Limited resources are the basis for building a game cycle: we look at the map, decide which wing to go to, note the time before we plunge into complete darkness, throw supplies and tools in a small duffel bag and make ourselves on the way into the unknown. Just make sure you come back before the generator goes down. The hero doesn’t panic or psychosis from groping in the dark, but wandering through total darkness is mediocre fun.

    Don't forget to check your watch

Don’t forget to check your watch

On the way to the goal, Anri will encounter many obstacles, but each of them can always be overcome in different ways. Mixing traditional survival horror with immersive simulation elements, Amnesia: The Bunker consists of interconnected systems. For example, most wooden objects can be destroyed with a grenade. The lock on the door is destroyed by a shot. And the terrible creature is sensitive to loud sounds, and even the light will not stop them from wondering who is making noise in their possessions. Fortunately, Henri is not completely defenseless. The monster can be driven away with a few successful hits. Only there are very few cartridges, and the last one could be spent on the lock …

The obvious solution to a problem isn’t always the best – it’s always worth thinking about and looking around for. Somewhere there is a hidden hole, in another place you can build an improvised staircase from boxes and barrels – the game world is interactive and tactile, following the Frictional tradition. The ability to grab and throw anything that isn’t pinned to the ground helps a lot when playing cat and mouse with a monster.

With a terrible inhabitant of the bunker with whom you have to constantly fight. Even in a well-lit room, you can often hear an awkward neighbor somewhere behind the wall. Many of them have holes in them that allow the creature to move quickly between rooms, and even grab Anri and pull it there if you walk past such a hideout. Over time you will understand when you can relax and what signs will indicate the proximity of the monster. Learning the rules and understanding how to use them to your advantage is one of the most important mechanics.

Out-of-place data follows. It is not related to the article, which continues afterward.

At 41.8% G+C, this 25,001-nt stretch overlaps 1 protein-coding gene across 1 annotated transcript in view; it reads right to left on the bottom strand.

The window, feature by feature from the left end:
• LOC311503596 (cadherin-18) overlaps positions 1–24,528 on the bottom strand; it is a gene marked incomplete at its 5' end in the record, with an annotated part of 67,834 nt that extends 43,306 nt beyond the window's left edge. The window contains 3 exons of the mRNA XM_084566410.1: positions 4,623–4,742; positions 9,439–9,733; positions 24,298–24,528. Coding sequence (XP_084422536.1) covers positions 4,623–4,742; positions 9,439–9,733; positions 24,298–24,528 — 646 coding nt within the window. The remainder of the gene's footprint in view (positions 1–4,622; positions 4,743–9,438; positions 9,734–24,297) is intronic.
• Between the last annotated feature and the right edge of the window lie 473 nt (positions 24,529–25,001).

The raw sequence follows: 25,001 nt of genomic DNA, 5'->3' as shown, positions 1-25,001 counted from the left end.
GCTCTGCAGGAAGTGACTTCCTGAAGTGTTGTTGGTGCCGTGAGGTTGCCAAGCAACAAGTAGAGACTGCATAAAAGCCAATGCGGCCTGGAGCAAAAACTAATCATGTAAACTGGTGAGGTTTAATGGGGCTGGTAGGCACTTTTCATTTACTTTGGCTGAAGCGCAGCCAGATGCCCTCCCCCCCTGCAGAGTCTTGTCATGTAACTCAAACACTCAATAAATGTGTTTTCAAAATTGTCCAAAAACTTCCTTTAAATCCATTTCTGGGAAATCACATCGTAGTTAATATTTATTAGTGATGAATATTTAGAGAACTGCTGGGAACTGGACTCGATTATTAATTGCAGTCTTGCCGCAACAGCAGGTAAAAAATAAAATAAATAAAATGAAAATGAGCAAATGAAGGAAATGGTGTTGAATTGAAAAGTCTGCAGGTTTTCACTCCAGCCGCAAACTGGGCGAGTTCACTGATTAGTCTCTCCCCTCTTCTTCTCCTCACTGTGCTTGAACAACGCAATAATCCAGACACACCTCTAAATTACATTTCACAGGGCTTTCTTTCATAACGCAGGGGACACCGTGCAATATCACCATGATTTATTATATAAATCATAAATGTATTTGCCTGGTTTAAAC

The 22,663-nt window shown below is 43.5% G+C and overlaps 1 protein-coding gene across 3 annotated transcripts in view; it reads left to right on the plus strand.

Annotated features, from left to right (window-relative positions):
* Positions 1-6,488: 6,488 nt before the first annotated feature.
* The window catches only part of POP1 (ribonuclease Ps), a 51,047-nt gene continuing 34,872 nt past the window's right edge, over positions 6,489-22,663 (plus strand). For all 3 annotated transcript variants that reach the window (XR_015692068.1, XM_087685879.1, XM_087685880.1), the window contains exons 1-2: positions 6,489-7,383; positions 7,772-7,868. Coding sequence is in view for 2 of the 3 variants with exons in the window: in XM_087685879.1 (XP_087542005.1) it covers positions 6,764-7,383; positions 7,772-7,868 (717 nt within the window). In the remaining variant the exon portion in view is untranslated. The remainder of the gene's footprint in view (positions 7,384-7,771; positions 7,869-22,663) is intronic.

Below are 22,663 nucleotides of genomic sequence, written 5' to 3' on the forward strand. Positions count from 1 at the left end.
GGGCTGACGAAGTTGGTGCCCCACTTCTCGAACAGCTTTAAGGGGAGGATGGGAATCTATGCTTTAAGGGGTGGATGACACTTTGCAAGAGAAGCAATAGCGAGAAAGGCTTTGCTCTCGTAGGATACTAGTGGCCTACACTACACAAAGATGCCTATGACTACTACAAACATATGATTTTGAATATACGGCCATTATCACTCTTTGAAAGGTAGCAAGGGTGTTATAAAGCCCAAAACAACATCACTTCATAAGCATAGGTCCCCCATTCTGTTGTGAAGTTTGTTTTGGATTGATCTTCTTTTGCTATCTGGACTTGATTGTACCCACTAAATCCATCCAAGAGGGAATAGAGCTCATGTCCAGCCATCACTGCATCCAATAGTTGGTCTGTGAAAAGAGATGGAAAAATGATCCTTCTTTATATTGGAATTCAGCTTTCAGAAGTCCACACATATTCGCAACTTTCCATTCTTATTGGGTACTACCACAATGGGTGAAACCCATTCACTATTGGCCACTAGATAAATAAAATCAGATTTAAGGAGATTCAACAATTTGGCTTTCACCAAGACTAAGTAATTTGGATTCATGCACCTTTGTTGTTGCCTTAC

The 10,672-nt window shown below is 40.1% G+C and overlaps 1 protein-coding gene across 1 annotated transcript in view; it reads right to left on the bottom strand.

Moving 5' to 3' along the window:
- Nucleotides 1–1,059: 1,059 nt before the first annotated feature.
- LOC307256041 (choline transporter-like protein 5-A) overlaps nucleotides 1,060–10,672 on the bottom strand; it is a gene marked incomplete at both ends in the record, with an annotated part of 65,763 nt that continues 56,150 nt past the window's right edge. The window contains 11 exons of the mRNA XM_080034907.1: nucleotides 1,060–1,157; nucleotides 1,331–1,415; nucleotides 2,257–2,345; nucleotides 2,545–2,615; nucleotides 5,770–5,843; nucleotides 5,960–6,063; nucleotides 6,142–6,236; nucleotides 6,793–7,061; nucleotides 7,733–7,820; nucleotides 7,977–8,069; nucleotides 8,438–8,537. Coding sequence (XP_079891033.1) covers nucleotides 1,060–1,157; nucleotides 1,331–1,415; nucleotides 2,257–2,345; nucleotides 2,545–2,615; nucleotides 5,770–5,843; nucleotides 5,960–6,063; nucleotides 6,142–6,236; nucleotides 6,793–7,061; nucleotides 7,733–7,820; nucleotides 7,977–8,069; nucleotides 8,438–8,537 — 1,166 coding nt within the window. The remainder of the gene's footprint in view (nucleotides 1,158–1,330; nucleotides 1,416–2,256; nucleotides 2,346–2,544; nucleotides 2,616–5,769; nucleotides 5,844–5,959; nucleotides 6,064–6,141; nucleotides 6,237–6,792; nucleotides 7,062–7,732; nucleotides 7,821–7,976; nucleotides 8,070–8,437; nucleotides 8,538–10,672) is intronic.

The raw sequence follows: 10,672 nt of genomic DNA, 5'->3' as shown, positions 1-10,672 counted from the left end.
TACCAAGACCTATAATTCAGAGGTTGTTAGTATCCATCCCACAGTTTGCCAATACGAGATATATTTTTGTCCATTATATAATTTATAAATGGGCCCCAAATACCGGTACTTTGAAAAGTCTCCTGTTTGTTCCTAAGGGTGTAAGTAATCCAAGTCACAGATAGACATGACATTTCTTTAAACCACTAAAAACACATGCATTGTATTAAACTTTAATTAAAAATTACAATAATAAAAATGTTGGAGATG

Do not abandon a person to fate, even an enemy

Do not leave a person to fate – not even an enemy

As you explore the nooks and crannies of the bunker, you’ll learn about the nightmares that played out in its gloomy corridors. The story is told through the environment and of course through notes. Not only is the game related to the Amnesia series, the action clearly takes place in the same universe. Colleagues’ letters and journals report on the ancient ruins found during the excavation of a shaft to enemy positions. About how strange finds began to affect the health of fighters and drive some insane. An attentive player will also learn the secret of the monster’s appearance. Although the narrative is clearly secondary to the process this time around, it’s still interesting to get an idea of ​​the events that took place.